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Amadeus report reveals Asia will drive a decade of sustained growth for the global travel industry

April 4, 2014

The global travel industry is poised for a period of sustained growth over the next decade, driven in part by China’s share of global outbound travel[1] reaching as much as 20% by 2023, a new report on global travel trends reveals.

Shaping the Future of Travel: Macro trends driving industry growth over the next decade predicts an optimistic macro-economic outlook for global travel over the next 10 years, with the industry projected to outstrip global GDP by some 2%; growing 5.4% per annum. Moreover, global travel is now set to grow at a significantly faster rate than during the financial crisis, where growth was just 4.1% per annum.

At the same time, China’s growth in outbound travel, which as recently as 2005 stood at just 1%, will enable it to overtake the U.S to become the world’s largest outbound travel market this year, with the number of Chinese households able to afford overseas travel set to more than double in the next 10 years. China will also become the biggest domestic travel market by 2017, driven largely by rapidly increasing GDP, rising employment levels and higher consumer spending.

However, the report indicates that growth will not be exclusive to China, with forecasts showing that other large emerging markets such as Russia, Brazil, India, Indonesia and Turkey will each also average more than 5% annual growth over the next 10 years. This will be driven largely by rising wealth and changing consumer habits.

Written by Oxford Economics, the world leader in global forecasting and quantitative analysis for business and government, the study draws on detailed macro-economic modeling as well as qualitative interviews with industry experts, to forecast a wide range of future trends, including pockets of growth and opportunity that will shape the next decade of travel.

Forecasts predict a new golden era for travel, which will be welcome news for many segments of the industry that are only just beginning to emerge from recession” said Holger Taubmann, SVP Distribution, Amadeus. “However, as the complexities in the business travel market clearly demonstrate, growth will be far from evenly distributed and there are likely to be both winners and losers.”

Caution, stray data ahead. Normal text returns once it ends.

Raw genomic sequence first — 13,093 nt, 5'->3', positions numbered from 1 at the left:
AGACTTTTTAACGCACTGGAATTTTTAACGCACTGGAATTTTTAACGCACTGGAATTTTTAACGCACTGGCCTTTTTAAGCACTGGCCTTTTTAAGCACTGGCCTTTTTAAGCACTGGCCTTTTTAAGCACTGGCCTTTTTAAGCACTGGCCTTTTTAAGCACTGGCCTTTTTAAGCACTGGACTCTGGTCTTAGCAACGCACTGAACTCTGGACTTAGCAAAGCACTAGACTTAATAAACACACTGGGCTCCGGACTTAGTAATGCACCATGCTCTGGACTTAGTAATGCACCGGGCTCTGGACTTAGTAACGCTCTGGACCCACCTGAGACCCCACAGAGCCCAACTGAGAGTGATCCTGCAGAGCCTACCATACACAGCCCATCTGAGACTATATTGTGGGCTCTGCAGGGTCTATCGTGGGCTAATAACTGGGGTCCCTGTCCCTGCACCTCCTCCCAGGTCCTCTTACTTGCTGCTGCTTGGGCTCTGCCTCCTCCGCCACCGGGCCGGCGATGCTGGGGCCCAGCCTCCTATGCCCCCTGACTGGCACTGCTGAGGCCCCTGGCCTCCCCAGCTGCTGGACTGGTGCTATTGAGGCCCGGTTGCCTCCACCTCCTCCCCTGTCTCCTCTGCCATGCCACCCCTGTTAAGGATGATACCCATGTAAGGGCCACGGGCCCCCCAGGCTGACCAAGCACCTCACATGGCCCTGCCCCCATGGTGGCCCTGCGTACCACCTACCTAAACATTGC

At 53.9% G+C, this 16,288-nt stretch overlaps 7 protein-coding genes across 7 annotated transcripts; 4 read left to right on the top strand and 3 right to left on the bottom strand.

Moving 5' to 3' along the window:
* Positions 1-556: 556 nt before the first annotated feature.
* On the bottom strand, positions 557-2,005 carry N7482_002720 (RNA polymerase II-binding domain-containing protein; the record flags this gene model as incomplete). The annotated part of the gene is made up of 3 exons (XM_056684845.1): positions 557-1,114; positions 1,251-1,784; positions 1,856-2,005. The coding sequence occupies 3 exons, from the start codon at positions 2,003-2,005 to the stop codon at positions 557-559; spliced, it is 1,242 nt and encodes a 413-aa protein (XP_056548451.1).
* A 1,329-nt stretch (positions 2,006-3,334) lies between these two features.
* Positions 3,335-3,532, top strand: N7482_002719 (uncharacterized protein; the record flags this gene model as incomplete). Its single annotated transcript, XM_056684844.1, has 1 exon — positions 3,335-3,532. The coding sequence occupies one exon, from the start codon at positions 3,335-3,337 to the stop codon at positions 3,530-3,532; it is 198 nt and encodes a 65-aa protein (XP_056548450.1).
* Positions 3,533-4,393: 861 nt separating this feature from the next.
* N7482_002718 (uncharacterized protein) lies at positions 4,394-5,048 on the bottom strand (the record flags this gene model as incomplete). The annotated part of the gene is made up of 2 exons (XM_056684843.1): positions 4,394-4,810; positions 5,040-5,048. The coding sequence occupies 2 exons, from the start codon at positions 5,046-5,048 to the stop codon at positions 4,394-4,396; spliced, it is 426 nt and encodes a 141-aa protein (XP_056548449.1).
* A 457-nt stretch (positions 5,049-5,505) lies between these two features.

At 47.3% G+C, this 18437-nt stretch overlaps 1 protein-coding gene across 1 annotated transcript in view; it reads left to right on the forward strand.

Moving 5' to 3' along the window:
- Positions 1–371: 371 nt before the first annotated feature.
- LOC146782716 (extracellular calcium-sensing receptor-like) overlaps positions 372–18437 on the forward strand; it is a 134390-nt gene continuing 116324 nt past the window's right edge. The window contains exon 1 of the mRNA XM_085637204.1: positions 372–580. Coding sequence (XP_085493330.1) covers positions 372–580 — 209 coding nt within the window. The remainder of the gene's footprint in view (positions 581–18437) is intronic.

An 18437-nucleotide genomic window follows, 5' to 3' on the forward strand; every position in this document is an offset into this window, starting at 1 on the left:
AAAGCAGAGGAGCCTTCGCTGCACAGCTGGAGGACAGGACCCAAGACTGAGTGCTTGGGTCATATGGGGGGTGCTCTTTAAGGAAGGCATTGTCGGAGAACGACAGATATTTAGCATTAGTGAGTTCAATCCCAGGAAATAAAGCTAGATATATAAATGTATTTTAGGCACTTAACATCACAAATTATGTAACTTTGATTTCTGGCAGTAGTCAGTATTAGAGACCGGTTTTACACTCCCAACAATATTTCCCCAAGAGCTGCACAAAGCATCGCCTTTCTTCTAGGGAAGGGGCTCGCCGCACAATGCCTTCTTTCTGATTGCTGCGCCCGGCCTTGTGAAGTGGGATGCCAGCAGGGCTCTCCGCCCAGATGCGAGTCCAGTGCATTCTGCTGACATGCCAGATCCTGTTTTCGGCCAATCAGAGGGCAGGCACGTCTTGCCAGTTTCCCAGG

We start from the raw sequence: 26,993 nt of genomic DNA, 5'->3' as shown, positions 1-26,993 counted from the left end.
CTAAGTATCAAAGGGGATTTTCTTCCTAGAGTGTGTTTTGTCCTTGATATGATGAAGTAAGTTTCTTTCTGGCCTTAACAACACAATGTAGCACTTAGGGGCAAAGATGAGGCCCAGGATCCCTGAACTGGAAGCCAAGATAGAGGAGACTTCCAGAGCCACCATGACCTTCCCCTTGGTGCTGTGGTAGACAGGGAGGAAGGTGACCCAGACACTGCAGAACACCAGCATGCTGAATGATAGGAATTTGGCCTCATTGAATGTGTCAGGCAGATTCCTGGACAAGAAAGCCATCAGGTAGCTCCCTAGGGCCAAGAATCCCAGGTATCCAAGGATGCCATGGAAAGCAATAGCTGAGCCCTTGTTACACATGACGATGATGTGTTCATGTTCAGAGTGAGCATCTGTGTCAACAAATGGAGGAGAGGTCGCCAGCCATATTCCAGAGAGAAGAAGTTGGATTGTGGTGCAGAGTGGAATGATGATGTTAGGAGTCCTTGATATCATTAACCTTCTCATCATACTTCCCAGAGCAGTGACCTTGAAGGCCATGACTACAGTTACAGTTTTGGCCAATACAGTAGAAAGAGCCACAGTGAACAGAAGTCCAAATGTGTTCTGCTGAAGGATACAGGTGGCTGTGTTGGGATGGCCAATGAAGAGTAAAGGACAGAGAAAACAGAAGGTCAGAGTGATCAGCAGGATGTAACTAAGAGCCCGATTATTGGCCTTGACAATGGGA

He added: “At Amadeus our people, our technology and our innovation are dedicated to helping our customers and partners to shape the future of travel, and to this end we are continually committed to better understanding our industry and encouraging debate and discussion around the topics that matter and have implications for the entire sector.”

Some of the report’s key findings include:

Asia Pacific will be the fastest growing region over the next decade, with visitor flows for Asia forecast to grow at an annual average rate of 15.1%, nearly double the prior ten-year period (2002 – 2012). Asia Pacific will also overtake Europe to dominate global outbound travel spend by 2023, with travel spend in the region forecast to increase at an annual rate of 18% over the next ten years. By 2023, Asia Pacific outbound travel spend will reach US752.8billion, making up 40% of the world’s total.

Business travel will bounce back as links between East and West stimulate new demand, but western short-haul business travel will not reach pre-2008 levels until 2018. Asia will account for 55% of global business travel growth in the next ten years. North East Asia alone will account for 42% of the growth in global outbound business travel expenditure over the next decade, with South East Asia accounting for a further 13%.

Air travel growth will be led by emerging economies such as India, Indonesia and Russia, as non-OECD air travel is set to overtake that of OECD members for the first time, to become largest source of global air traffic by 2023.

Demand for international hotel stays has outpaced demand for domestic stays since the recession, suggesting reduced domestic hotel spending is the new normal. At the same time, overnight visitor flows for Asia are set to grow nearly four times faster than Europe’s over the next ten years – but Europe will remain dominant.

The findings underscore what most of us already intuitively know – that we have now truly arrived in the Asian Century. No matter where we look, Asian travellers have and will continue to change the landscape of travel, and businesses must adapt to them or risk falling behind. Our role is to help travel players stay one step ahead of the game. But our bigger mission is to help the Asia Pacific industry prepare itself to manage the next billion travellers,” said Angel Gallego, President, Amadeus Asia Pacific.

The global travel industry is gaining strength and changing as it emerges from the recent recession in developed countries. China’s development is an important driver but there are actually many more subtle factors also at play. Shifting competitive dynamics and the persistence of new behaviours that emerged during the recession are both impacting key indicators in the sector.” observed Andrew Tessler, Associate Director, Oxford Economics and the report’s author.

[1] Oxford Economics defines outbound travel as travel from the originating country, to another country

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